Because of the publicity my site received and how I used humor as a teaching tool, in early 1997 I was offered a book contract to bring my unique style to the computer book industry. I quit Lightspeed Net and enlisted local designer Michael Willis to help with the project ,which was released in April 1998. The book, "Web Pages That Suck: Learn Good Design by Looking at Bad Design" soon became the Strunk and White of Web design books. Even though most of the sites have changed (as well they should), what's discussed in the book will remain valid for years. Design is design.
I only planned to write the one book and move on to other topics, but there was a whole new set of self-taught designers and business people armed with incredibly powerful design tools that let them create sucky sites faster than you can say, "This sucks."
I wrote Son of Web Pages That Suck to help these designers — both pros and amateurs - "create sites that are designed for their audiences' needs, not for their egos or their resumes or for clients who are in love with pages with excess sparkle and flash." This book also focuses on helping readers save time by teaching them how to recognize bad design on the spot.
For a detailed description of the book, including chapter openings, visit the Son of Web Pages That Suck page.
I currently reside in southern Washington state and:
1. I'm a journalist, published book author, tech writer, content creator and usability analyst. I also teach and give speeches on web design, accessibility, and usability.
In my younger days I met and interviewed a lot of great rock stars such as Eric Clapton, Jimi Hendrix, Jerry Garcia, Kenny Rogers (when he was with the First Edition) and some people and groups who qualify for "Where Are They Now?" status like Bubble Puppy, Gene Clark and Doug Dillard, Ides of March, Blue Cheer, American Breed, SRC, etc. Most of my interviews were marginally OK, but my interview with Roger McGuinn of the Byrds (new window) was truly brilliant.
My good friend Austin Chandler took some brilliant photos during the years and he was my sound engineer for most of my interviews and he started his photographic career with me. Here are some pictures Austin took when we were working together.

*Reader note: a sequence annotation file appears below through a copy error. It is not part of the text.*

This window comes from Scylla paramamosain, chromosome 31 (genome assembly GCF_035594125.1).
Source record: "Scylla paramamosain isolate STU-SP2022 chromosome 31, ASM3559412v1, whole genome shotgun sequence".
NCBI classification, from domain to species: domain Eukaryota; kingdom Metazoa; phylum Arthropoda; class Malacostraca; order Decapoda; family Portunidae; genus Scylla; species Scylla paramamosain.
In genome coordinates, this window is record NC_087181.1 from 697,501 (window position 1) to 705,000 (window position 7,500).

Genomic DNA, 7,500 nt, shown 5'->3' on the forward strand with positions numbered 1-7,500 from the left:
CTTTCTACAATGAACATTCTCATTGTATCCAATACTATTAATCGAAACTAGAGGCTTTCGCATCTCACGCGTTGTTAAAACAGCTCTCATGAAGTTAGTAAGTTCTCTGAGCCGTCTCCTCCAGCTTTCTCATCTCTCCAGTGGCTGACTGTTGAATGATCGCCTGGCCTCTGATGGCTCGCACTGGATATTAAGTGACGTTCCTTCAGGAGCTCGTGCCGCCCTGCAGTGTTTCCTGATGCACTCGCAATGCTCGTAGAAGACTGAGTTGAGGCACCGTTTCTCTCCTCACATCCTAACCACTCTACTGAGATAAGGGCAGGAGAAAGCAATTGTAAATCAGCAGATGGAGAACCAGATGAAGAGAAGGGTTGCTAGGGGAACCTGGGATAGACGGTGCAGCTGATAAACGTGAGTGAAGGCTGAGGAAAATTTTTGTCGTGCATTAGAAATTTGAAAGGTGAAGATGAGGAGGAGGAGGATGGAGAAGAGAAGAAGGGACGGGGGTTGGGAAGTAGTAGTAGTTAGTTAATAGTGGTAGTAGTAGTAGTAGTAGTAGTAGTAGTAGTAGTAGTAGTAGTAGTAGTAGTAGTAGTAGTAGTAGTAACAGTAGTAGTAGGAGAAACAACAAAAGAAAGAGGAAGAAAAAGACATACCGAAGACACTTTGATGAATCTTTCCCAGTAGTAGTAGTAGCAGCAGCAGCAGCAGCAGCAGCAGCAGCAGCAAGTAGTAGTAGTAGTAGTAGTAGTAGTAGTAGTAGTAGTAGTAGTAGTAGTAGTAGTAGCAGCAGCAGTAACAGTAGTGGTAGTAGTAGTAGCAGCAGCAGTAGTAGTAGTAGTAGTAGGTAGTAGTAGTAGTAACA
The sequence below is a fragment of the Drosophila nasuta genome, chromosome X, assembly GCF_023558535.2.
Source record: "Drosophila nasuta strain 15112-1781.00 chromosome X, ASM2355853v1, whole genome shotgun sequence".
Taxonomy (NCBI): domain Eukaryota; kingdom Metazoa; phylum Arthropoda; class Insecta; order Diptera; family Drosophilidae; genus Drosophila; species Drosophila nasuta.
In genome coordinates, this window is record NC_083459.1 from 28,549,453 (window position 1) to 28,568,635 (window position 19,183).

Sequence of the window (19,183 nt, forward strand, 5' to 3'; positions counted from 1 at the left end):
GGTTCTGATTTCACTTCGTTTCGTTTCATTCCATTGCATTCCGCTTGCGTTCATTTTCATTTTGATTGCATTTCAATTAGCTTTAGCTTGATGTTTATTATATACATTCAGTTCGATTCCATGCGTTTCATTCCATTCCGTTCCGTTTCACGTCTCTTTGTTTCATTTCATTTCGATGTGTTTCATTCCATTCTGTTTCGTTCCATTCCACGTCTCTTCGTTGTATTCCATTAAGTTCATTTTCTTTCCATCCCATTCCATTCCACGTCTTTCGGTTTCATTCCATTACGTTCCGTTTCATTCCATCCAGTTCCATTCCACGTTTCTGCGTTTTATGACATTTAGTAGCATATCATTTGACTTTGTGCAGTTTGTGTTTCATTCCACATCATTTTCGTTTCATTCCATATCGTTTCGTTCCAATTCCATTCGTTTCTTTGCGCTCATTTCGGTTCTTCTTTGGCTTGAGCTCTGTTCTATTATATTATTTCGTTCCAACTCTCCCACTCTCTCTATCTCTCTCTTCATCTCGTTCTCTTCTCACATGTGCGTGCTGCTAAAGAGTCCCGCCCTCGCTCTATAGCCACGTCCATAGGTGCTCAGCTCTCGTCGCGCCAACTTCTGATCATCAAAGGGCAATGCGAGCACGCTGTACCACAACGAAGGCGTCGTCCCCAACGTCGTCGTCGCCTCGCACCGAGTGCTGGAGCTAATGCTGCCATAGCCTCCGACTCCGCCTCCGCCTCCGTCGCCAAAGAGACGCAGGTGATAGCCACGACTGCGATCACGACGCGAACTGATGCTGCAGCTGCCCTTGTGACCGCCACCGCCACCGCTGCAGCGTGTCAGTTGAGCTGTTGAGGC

All photos open in new window:
Jimi Hendrix Experience
Jimi Hendrix, Indianapolis Coliseum, 1969. (22K) Photo by Austin Chandler Copyright (c) 1998. Austin's second photo shoots (We saw the Byrds the day before). Here's another photo of Jimi, and here's another one. Finally, one more for the road.
Jack Bruce, Ginger Baker, Eric Clapton (L-R). Clowes Memorial Hall, February 1968. Absolutely great concert. Snowed viciously that night and we barely made it back to Wabash College.
Ginger Baker and Eric Clapton. The arrow points to one of the few pictures extant of me during the 60's. The guy on the left is fellow Brebeuf high alum Art Pettygrove — and I haven't seen him in 30 years. Somebody said he ended up being a dentist or doctor in the Orlando, Florida area.
Kenny Rogers Copyright (c) 1998, Austin Chandler. Taken 1968/1969? at the Indiana State Fairgrounds. Kenny was a really nice guy and I have no idea where the tape to the interview is or if we even made one. One of my favorite interviewees and I was pleased when he hit it big.
Bubble Puppy, Photo Copyright (c) 1998 Austin Chandler. This is another one of those "Where are they now?" groups. They had a really great album and one hit single called Hot Smoke and Sassafras. Taken at the State Fairgrounds, Indianapolis.
Austin moved out of town and went on to get some more great photos like this one of Robert Plant from Led Zeppelin.